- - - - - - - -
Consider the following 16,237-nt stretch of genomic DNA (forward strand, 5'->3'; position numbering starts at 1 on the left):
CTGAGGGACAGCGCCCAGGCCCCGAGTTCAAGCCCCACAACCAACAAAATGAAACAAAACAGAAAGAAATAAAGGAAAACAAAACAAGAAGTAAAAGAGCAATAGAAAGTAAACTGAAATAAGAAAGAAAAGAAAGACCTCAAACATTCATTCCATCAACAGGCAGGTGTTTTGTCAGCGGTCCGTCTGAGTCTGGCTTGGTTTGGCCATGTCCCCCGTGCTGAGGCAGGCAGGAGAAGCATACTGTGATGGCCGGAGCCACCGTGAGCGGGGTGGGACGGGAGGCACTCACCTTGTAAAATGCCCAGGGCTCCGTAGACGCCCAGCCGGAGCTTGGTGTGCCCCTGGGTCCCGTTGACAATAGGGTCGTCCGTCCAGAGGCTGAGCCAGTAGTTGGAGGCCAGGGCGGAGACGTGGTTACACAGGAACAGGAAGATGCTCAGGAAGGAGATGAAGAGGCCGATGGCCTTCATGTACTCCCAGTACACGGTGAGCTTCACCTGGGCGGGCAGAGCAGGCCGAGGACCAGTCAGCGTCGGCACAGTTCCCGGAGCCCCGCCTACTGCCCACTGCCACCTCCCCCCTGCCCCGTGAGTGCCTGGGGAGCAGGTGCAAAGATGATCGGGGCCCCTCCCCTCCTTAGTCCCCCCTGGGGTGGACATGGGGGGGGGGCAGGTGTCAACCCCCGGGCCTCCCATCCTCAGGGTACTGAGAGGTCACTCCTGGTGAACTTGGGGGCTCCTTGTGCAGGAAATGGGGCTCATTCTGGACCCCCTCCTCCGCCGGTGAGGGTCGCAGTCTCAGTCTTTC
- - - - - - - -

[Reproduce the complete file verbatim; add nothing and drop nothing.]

Consider the following 16,237-nt stretch of genomic DNA (forward strand, 5'->3'; position numbering starts at 1 on the left):
CTGAGGGACAGCGCCCAGGCCCCGAGTTCAAGCCCCACAACCAACAAAATGAAACAAAACAGAAAGAAATAAAGGAAAACAAAACAAGAAGTAAAAGAGCAATAGAAAGTAAACTGAAATAAGAAAGAAAAGAAAGACCTCAAACATTCATTCCATCAACAGGCAGGTGTTTTGTCAGCGGTCCGTCTGAGTCTGGCTTGGTTTGGCCATGTCCCCCGTGCTGAGGCAGGCAGGAGAAGCATACTGTGATGGCCGGAGCCACCGTGAGCGGGGTGGGACGGGAGGCACTCACCTTGTAAAATGCCCAGGGCTCCGTAGACGCCCAGCCGGAGCTTGGTGTGCCCCTGGGTCCCGTTGACAATAGGGTCGTCCGTCCAGAGGCTGAGCCAGTAGTTGGAGGCCAGGGCGGAGACGTGGTTACACAGGAACAGGAAGATGCTCAGGAAGGAGATGAAGAGGCCGATGGCCTTCATGTACTCCCAGTACACGGTGAGCTTCACCTGGGCGGGCAGAGCAGGCCGAGGACCAGTCAGCGTCGGCACAGTTCCCGGAGCCCCGCCTACTGCCCACTGCCACCTCCCCCCTGCCCCGTGAGTGCCTGGGGAGCAGGTGCAAAGATGATCGGGGCCCCTCCCCTCCTTAGTCCCCCCTGGGGTGGACATGGGGGGGGGGCAGGTGTCAACCCCCGGGCCTCCCATCCTCAGGGTACTGAGAGGTCACTCCTGGTGAACTTGGGGGCTCCTTGTGCAGGAAATGGGGCTCATTCTGGACCCCCTCCTCCGCCGGTGAGGGTCGCAGTCTCAGTCTTTC